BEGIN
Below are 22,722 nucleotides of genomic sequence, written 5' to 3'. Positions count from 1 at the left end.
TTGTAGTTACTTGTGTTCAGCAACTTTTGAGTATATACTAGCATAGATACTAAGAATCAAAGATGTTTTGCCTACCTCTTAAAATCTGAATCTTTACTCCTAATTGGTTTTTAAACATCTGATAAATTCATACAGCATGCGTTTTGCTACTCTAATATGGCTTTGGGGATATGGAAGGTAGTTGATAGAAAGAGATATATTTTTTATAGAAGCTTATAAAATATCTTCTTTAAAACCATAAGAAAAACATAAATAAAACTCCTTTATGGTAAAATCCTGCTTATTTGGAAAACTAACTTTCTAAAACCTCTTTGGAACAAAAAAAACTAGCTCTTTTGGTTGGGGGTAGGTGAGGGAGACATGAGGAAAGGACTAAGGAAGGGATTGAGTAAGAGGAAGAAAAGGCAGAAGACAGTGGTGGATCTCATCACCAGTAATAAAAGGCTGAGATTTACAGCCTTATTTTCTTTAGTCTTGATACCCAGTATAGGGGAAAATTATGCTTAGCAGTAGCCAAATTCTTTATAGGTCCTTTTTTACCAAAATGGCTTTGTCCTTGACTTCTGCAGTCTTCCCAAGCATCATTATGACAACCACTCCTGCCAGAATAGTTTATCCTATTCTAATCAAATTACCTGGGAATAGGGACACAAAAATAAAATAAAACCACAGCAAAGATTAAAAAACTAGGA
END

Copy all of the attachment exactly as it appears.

Below are 22,722 nucleotides of genomic sequence, written 5' to 3'. Positions count from 1 at the left end.
TTGTAGTTACTTGTGTTCAGCAACTTTTGAGTATATACTAGCATAGATACTAAGAATCAAAGATGTTTTGCCTACCTCTTAAAATCTGAATCTTTACTCCTAATTGGTTTTTAAACATCTGATAAATTCATACAGCATGCGTTTTGCTACTCTAATATGGCTTTGGGGATATGGAAGGTAGTTGATAGAAAGAGATATATTTTTTATAGAAGCTTATAAAATATCTTCTTTAAAACCATAAGAAAAACATAAATAAAACTCCTTTATGGTAAAATCCTGCTTATTTGGAAAACTAACTTTCTAAAACCTCTTTGGAACAAAAAAAACTAGCTCTTTTGGTTGGGGGTAGGTGAGGGAGACATGAGGAAAGGACTAAGGAAGGGATTGAGTAAGAGGAAGAAAAGGCAGAAGACAGTGGTGGATCTCATCACCAGTAATAAAAGGCTGAGATTTACAGCCTTATTTTCTTTAGTCTTGATACCCAGTATAGGGGAAAATTATGCTTAGCAGTAGCCAAATTCTTTATAGGTCCTTTTTTACCAAAATGGCTTTGTCCTTGACTTCTGCAGTCTTCCCAAGCATCATTATGACAACCACTCCTGCCAGAATAGTTTATCCTATTCTAATCAAATTACCTGGGAATAGGGACACAAAAATAAAATAAAACCACAGCAAAGATTAAAAAACTAGGA